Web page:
“Anytime the subject of Indians comes up they talk about Jim, at least in Ester. Jim was a white boy captive taken back from the Indians. He couldn’t adjust to white ways. Ask me, knowing them Hoody boys, they wouldn’t let him, but the up-shoot of it is, he tore into them one day and nearly killed them before he could be pulled off.”
Poppin shrugged. “Maybe he didn’t have Sam’s sense of humor. I don’t know and half of what they said, I don’t believe. The point I’m making is, the boy was white, born white anyway. He was taught to live like the Indians, and no way around it, the Indian way is savage. So Jim was savage. A white savage, if ya will.”
“How long would it take to turn a child?” Queens wondered aloud.
“Who knows, but it sure takes longer to unlearn than it takes to learn. That was ten years or so ago, and it don’t sound like he has yet.”
“Raping,” he said, shaking his head.
“An Indian takes what he wants.”
“Don’t ever set that dog on me or I will kill him,” he warned coldly.
“A man like you would never know or understand fear. You have to live it to know how desperate a person can be to never be alone.”
Even if it was someone she despised as much as she did her husband or feared as much as she did him, he thought. He said, “Having someone with you won’t make it go away. You just need someone to make you feel safe long enough to know you don’t have anything to fear.”
“Who? Henry? The man who left me with a total stranger for money?” she asked with a sardonic smile and scoffed. “A man who’d just as soon be rid of me? No, no one can, not even a man like you who’s never known a day of fear in his life.”
Clay watched her silently as she put the dog out of his way in the pantry and closed herself away behind the bedroom door with defeat and resignation in her manner. She was wrong, of course. He did know what her kind of fear was like. If he could stay longer than the time it would take her husband to return, he might even be able to help her learn how to control, if not conquer, the fear. But he couldn’t stay longer than he’d given his word he would. He shouldn’t even be here. He shouldn’t have stopped. Every minute made the fear he fought to control claw stronger in his guts, just knowing they were near. Telling himself there was little chance they’d ever know he was anywhere in the area didn’t do any good. He shouldn’t have let his first look at the blonde-haired, green-eyed beauty influence him into staying, no matter how afraid he thought she was.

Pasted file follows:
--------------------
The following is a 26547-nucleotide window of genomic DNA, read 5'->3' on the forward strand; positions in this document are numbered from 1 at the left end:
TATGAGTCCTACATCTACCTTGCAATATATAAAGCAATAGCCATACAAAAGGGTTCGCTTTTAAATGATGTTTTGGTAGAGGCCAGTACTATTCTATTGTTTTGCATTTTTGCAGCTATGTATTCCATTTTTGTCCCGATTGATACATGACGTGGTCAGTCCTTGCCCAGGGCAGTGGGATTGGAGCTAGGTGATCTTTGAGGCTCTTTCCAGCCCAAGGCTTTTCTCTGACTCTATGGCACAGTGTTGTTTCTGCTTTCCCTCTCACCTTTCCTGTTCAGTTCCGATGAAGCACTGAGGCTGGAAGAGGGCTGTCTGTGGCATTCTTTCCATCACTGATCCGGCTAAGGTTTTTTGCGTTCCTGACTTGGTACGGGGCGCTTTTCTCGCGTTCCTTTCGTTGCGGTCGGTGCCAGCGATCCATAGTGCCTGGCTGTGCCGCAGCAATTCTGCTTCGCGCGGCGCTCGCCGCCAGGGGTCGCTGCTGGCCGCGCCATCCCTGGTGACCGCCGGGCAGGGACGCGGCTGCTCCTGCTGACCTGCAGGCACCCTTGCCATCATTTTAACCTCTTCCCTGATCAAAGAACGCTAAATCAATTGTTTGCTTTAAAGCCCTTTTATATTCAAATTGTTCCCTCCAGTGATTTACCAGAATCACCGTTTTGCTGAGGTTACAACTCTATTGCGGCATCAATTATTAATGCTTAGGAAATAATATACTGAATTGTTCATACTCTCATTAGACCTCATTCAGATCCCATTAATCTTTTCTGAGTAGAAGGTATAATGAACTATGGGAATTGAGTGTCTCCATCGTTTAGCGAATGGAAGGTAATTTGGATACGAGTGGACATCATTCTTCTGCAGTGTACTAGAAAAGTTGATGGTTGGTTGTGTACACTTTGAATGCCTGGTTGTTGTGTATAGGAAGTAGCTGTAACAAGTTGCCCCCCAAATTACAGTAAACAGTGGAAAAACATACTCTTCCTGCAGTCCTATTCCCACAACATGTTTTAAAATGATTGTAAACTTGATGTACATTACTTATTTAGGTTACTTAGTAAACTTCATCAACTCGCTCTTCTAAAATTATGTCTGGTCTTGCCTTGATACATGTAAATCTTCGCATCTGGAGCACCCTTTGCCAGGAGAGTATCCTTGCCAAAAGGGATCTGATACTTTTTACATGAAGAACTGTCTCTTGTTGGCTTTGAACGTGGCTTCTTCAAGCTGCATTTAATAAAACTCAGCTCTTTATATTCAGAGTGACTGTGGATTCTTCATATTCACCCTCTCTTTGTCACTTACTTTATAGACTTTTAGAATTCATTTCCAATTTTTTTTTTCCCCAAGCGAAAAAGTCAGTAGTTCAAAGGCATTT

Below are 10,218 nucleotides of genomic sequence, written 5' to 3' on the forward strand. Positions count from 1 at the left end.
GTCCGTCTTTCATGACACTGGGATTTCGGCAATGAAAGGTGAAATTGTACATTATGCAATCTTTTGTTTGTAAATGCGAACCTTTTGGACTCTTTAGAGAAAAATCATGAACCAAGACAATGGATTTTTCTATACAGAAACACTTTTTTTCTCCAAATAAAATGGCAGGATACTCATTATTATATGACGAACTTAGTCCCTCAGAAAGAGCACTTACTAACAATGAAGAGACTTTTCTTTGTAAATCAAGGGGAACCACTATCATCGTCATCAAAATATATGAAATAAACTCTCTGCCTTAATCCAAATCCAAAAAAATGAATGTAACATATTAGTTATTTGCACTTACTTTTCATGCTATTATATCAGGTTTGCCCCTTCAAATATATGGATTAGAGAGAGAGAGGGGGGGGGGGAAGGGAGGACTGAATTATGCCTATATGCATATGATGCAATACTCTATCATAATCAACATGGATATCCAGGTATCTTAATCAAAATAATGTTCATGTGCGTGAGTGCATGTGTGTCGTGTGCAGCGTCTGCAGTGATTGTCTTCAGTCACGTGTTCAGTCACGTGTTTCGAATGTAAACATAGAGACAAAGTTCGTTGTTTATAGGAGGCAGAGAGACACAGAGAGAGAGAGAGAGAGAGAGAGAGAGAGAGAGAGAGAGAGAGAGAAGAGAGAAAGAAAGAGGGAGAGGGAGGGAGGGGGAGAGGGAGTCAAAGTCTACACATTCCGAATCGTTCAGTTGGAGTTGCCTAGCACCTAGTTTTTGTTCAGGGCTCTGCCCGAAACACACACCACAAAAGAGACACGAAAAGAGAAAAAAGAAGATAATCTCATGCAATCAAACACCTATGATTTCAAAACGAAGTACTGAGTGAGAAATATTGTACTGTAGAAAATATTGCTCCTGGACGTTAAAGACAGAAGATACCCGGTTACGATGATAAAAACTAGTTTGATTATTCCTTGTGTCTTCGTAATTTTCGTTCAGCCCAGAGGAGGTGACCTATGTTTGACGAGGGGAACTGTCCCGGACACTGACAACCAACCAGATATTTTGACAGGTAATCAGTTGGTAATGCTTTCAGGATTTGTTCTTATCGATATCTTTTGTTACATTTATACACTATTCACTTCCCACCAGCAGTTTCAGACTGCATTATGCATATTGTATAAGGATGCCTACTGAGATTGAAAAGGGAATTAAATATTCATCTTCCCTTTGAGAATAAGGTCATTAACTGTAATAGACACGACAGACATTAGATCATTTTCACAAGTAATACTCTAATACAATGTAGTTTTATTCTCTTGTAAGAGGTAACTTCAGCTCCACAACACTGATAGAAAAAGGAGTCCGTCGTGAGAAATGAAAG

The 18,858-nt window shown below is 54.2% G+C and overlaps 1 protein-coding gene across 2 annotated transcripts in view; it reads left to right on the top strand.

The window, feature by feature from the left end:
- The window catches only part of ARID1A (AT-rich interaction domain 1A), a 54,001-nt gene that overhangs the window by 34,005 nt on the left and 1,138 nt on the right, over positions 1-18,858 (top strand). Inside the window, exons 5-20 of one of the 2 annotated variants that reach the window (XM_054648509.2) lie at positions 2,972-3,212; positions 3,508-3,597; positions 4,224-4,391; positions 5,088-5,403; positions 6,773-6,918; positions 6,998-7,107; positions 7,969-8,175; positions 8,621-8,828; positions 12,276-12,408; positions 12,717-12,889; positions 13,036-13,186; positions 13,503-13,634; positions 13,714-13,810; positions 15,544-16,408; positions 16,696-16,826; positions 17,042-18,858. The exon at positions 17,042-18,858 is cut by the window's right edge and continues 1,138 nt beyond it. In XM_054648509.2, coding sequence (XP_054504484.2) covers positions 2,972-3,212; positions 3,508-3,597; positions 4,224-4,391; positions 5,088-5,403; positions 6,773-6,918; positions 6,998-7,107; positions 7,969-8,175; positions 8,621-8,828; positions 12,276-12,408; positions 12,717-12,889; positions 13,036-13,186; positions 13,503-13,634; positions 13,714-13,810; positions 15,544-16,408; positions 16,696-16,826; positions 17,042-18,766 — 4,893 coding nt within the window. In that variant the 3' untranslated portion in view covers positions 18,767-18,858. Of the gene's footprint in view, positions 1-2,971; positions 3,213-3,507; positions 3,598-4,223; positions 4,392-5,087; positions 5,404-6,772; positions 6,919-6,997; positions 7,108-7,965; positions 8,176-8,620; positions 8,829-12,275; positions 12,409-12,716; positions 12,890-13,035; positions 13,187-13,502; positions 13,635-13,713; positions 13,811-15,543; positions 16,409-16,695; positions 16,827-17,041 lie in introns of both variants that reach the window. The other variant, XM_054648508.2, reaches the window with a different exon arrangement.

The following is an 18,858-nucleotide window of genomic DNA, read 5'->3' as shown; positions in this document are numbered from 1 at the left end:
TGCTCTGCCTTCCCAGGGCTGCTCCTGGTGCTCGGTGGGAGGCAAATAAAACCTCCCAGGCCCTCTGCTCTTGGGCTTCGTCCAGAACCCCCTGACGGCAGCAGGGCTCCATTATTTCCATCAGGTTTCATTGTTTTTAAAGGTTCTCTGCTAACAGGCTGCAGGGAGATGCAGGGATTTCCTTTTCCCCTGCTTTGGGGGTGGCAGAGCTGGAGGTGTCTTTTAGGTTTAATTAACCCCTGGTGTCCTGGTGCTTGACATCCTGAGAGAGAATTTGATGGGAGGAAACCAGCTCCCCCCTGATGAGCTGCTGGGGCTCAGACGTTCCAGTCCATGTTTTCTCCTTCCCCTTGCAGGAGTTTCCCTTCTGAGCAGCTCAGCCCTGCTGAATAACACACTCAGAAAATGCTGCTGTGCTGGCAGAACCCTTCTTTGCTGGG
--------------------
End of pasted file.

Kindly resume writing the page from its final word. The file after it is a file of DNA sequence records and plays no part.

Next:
Larion Wills, a multi-genre author, also writes under the name of Larriane Wills. From science fiction to western romances she holds up to her tag of ‘two names, one author, thousands of stories.’
Born in Oklahoma, but raised in Arizona she feels a native to the state and has settled in the high desert country. In a quiet, rural area with a family who tolerates her writer’s single-mindedness, she presents us with a series of unique westerns while still producing contemporary romances, many laced with paranormal settings, all with strong characterizations and suspenseful plots, capable of dragging you into a story in a genre you thought before you didn’t care for. At her website, http://www.larriane.com , you can keep abreast of releases under both pen names, keep up with new releases through various publishers, and she invites you to contact her at firstname.lastname@example.org